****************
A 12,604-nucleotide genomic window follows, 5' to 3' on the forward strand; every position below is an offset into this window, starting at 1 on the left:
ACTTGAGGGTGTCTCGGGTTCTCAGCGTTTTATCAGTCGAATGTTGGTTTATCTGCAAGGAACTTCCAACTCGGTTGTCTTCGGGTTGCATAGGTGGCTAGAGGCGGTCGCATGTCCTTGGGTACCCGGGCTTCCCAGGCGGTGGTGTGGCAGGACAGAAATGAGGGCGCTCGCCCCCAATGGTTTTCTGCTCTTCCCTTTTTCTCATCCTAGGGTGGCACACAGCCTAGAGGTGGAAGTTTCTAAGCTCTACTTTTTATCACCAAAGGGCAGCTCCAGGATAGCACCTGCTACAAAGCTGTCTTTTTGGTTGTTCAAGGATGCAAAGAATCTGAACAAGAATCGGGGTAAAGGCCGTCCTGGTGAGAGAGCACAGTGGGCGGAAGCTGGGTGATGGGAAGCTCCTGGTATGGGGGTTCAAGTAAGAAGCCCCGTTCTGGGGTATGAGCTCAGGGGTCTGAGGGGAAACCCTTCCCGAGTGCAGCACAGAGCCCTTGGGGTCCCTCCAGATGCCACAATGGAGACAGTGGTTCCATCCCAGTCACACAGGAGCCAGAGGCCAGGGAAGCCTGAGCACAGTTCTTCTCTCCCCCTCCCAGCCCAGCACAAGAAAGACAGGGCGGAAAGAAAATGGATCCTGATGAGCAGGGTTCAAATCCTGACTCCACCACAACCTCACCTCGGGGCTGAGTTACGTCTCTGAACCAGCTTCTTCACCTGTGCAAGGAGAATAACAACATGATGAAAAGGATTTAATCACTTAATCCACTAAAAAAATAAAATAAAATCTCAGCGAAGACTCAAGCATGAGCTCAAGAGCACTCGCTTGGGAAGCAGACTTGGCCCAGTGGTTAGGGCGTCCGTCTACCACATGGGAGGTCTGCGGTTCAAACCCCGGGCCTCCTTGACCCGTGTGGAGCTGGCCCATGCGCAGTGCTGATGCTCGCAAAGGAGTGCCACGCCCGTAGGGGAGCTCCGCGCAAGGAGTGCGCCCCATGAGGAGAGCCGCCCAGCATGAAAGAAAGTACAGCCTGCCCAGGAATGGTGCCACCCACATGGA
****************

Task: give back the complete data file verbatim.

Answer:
A 12,604-nucleotide genomic window follows, 5' to 3' on the forward strand; every position below is an offset into this window, starting at 1 on the left:
ACTTGAGGGTGTCTCGGGTTCTCAGCGTTTTATCAGTCGAATGTTGGTTTATCTGCAAGGAACTTCCAACTCGGTTGTCTTCGGGTTGCATAGGTGGCTAGAGGCGGTCGCATGTCCTTGGGTACCCGGGCTTCCCAGGCGGTGGTGTGGCAGGACAGAAATGAGGGCGCTCGCCCCCAATGGTTTTCTGCTCTTCCCTTTTTCTCATCCTAGGGTGGCACACAGCCTAGAGGTGGAAGTTTCTAAGCTCTACTTTTTATCACCAAAGGGCAGCTCCAGGATAGCACCTGCTACAAAGCTGTCTTTTTGGTTGTTCAAGGATGCAAAGAATCTGAACAAGAATCGGGGTAAAGGCCGTCCTGGTGAGAGAGCACAGTGGGCGGAAGCTGGGTGATGGGAAGCTCCTGGTATGGGGGTTCAAGTAAGAAGCCCCGTTCTGGGGTATGAGCTCAGGGGTCTGAGGGGAAACCCTTCCCGAGTGCAGCACAGAGCCCTTGGGGTCCCTCCAGATGCCACAATGGAGACAGTGGTTCCATCCCAGTCACACAGGAGCCAGAGGCCAGGGAAGCCTGAGCACAGTTCTTCTCTCCCCCTCCCAGCCCAGCACAAGAAAGACAGGGCGGAAAGAAAATGGATCCTGATGAGCAGGGTTCAAATCCTGACTCCACCACAACCTCACCTCGGGGCTGAGTTACGTCTCTGAACCAGCTTCTTCACCTGTGCAAGGAGAATAACAACATGATGAAAAGGATTTAATCACTTAATCCACTAAAAAAATAAAATAAAATCTCAGCGAAGACTCAAGCATGAGCTCAAGAGCACTCGCTTGGGAAGCAGACTTGGCCCAGTGGTTAGGGCGTCCGTCTACCACATGGGAGGTCTGCGGTTCAAACCCCGGGCCTCCTTGACCCGTGTGGAGCTGGCCCATGCGCAGTGCTGATGCTCGCAAAGGAGTGCCACGCCCGTAGGGGAGCTCCGCGCAAGGAGTGCGCCCCATGAGGAGAGCCGCCCAGCATGAAAGAAAGTACAGCCTGCCCAGGAATGGTGCCACCCACATGGA